UAV Surveying and Mapping

With our UAVs, we are able to three-dimensionally survey large and/or difficult-to-access areas in an efficient, contact-free and high-precision manner. From the photos or laser scanning data taken during flights (photogrammetry), we process a 3D point cloud, on the basis of which we derive high-precision data records, such as georeferenced orthomosaic photos and digital terrain models (DSMs / DTMs / height grids). By means of GIS, CAD or BIM software, colourful topographic maps, site plans and as-built plans can efficiently be created out of this material.



  • Point clouds as a result of 3D UAV surveying / 3D documentation
  • Orthomosaic photos from different recording angles; e.g. of façades, towers or bridges (recording from bottom to top)
  • Georeferenced orthomosaic photos of the earth surface in a wide variety of scales and resolutions
  • Digital terrain models, including digital elevation models (DEM), digital terrain models (DTM) and digital surface models (DSM)
  • 3D models and 2D drawings
  • Volume calculation and quantity surveying
    • Regular documentation of volume and quantity movements, development and subsidence
    • Difference comparison of quantity changes (delta calculation)
    • Data logging for inventories and accounting for stock levels (value determination)
    • Target/actual comparisons for checking and/or determining consumption
    • Determining and updating forecasted billing quantities
    • Calculating filling volumes
    • Calculating removed and added volumes and volume orders
    • Monitoring slope movements
    • Cubature calculations
    • Project progress measurements


The point cloud allows for the depiction of complex surface structures and objects using a large number of single points in a three-dimensional coordinate system, which is usually defined by X, Y and Z coordinates. The point cloud is the first UAV surveying result. The scanned points taken from our UAVs using photogrammetry or a UAV LiDAR scanner result in a dense point cloud after processing. Additional results, such as orthomosaic photos, 2D map material and 3D terrain models with respect to surveying, can be deduced from the point cloud.


Orthomosaic photos, or orthophotos for short, refer to distortion-free images of the earth’s surface or surfaces such as façades or bridges. The images are aligned with each other precisely by means of bundle adjustment. Furthermore, all distortion arising during the creation of the image material is removed. This enables the correct depiction of the earth surface or surfaces.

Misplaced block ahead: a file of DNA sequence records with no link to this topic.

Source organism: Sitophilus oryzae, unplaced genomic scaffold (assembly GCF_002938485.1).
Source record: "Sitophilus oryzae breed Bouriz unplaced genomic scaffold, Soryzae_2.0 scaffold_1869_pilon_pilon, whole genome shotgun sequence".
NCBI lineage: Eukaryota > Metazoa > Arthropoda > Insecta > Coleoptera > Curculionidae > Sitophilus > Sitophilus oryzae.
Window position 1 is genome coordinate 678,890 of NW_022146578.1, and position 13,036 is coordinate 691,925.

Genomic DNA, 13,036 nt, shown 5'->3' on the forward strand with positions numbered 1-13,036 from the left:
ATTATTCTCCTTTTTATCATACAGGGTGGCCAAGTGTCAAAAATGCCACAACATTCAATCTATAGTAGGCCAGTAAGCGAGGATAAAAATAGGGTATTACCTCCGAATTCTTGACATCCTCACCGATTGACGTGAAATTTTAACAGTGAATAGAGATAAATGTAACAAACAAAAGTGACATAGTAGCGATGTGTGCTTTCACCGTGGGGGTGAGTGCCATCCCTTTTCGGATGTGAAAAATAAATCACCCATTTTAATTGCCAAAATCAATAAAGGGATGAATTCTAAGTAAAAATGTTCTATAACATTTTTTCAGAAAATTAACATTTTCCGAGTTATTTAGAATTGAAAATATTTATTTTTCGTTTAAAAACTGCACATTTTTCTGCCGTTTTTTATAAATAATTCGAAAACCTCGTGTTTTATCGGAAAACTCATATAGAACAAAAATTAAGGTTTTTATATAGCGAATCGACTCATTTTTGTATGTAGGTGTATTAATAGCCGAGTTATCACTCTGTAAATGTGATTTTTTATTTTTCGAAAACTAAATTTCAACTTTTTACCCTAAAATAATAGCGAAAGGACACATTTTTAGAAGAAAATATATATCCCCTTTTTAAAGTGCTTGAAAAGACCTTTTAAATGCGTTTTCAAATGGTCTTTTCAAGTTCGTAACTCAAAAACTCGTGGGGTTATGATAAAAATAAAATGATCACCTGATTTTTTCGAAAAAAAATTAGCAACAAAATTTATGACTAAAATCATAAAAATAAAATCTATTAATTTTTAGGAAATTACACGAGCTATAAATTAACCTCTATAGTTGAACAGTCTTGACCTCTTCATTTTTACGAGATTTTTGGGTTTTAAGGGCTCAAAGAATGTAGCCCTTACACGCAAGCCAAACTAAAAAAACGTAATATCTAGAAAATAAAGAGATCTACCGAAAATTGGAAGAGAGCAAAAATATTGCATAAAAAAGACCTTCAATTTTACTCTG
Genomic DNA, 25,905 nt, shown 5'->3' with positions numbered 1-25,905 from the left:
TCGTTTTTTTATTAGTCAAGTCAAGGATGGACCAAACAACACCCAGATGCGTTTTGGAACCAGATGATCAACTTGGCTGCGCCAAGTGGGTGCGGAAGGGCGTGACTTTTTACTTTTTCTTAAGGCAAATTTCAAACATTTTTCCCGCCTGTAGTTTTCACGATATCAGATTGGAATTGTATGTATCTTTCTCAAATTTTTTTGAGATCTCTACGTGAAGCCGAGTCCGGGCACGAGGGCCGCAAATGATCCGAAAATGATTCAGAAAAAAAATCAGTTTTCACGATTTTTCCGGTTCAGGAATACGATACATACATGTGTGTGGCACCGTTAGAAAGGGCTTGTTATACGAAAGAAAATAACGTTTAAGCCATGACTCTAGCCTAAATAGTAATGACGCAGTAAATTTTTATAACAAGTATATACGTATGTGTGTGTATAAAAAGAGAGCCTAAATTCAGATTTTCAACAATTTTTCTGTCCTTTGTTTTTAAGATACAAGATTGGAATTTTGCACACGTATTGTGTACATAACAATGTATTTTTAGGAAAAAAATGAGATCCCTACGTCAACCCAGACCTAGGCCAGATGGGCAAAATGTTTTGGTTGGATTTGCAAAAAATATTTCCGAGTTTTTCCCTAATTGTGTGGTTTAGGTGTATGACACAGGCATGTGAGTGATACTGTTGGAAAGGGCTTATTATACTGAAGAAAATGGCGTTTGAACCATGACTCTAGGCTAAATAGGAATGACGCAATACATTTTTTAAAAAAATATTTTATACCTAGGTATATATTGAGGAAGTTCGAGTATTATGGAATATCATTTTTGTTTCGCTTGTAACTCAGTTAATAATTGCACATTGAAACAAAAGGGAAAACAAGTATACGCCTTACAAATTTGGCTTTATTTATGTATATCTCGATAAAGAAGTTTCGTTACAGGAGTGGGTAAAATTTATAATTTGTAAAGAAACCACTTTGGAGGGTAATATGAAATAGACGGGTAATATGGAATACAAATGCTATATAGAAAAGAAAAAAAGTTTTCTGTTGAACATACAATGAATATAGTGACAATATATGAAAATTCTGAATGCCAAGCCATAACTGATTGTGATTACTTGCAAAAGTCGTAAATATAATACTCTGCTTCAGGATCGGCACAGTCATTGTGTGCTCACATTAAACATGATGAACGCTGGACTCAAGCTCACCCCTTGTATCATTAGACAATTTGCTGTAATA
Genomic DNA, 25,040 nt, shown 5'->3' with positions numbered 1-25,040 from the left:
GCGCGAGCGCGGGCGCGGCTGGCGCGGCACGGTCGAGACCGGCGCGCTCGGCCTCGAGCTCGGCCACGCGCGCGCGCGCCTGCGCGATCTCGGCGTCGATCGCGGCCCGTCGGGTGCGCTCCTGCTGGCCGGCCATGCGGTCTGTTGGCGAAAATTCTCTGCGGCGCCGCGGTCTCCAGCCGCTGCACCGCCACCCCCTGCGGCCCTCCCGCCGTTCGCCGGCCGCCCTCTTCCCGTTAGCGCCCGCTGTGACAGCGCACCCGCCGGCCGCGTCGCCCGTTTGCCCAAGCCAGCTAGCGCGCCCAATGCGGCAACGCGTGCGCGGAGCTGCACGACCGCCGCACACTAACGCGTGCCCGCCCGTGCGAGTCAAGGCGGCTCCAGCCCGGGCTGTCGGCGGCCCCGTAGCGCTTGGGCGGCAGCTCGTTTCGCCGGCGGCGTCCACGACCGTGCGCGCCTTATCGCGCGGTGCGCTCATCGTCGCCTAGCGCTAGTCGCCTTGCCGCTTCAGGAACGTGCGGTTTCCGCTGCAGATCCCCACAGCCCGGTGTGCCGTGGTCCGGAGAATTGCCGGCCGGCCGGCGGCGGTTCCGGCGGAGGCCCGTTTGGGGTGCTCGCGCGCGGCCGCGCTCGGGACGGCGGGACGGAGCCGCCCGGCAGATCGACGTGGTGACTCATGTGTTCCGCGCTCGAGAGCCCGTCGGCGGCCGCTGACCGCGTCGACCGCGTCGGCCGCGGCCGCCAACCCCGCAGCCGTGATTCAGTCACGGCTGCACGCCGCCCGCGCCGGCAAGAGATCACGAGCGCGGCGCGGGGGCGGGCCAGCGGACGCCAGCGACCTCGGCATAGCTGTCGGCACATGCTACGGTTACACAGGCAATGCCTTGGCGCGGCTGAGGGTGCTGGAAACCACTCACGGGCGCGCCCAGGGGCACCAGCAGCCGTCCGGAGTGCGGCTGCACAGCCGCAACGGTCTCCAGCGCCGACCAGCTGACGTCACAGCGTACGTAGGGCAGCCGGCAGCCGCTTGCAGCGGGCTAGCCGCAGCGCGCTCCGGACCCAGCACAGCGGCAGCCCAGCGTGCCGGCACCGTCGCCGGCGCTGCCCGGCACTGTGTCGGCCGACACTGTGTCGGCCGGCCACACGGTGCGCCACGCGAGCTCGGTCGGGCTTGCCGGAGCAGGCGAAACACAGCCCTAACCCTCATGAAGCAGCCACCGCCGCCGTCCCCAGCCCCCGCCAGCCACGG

Orthomosaic photos are distortion-free and true-to-scale images of the earth’s surface. Georeferenced orthomosaic photos are a final product of an UAV surveying mission with a spatial reference through a coordinate system. The opportunities for using georeferenced orthomosaic photos are highly diverse and range from surveying, cartography, use in GIS software (geographic information systems), use in rural and urban planning, right through to visualisation. Orthomosaic photos are produced in accordance with the purpose of use to various scales and resolutions


With our drones, we are able to record large spaces such as stockpiles, landfills, quarries and construction zones three-dimensionally in an efficient, contact-free and high-precision manner in order to be able to survey them. We produce a 3D point cloud out of the images captured during a flight (photogrammetry) or laser scanning data, on the basis of which we perform an exact volume and quantity calculation of actual conditions. By doing two flights at different times we can document an exact delta (difference comparison) of quantity changes. Target/actual comparisons also pose no problem at all. Furthermore, volume calculation and quantity surveying deliver orthomosaic photos if it is necessary for orientation or for defining materials and/or storage spaces.


Digital terrain model is a generic term for various types of digital elevation models (DEMs), such as the digital terrain model. The digital terrain model (DTM) is selected when elevation structure is of key importance and only the natural earth surface is required. Elements which are not required or desired, such as vegetation and various objects, are not included or depicted in the model.  A digital surface model, or DSM for short, refers to an exact depiction of actual conditions in which not only the surface but also elements located there, such as vegetation and buildings, are depicted. Digital terrain models generally portray very realistic and true-to-scale illustrations of landscapes, surfaces and objects and offer a wide range of application options.


The measure – referred to as both ground sampling distance and ground pixel resolution – provides information on the level of resolution of an image point (pixel) on the ground illustrated (earth’s surface). If we take a GSD of 1 cm, by way of example, this means one pixel in an image, say of an orthomosaic photo, represents one centimetre of the surface. We can use the GSD to determine the resolution, level of detail and thus the quality of an aerial photograph. The smaller the value of the GSD, the more detailed and more precise the depiction – this, in turn, means a larger amount of data.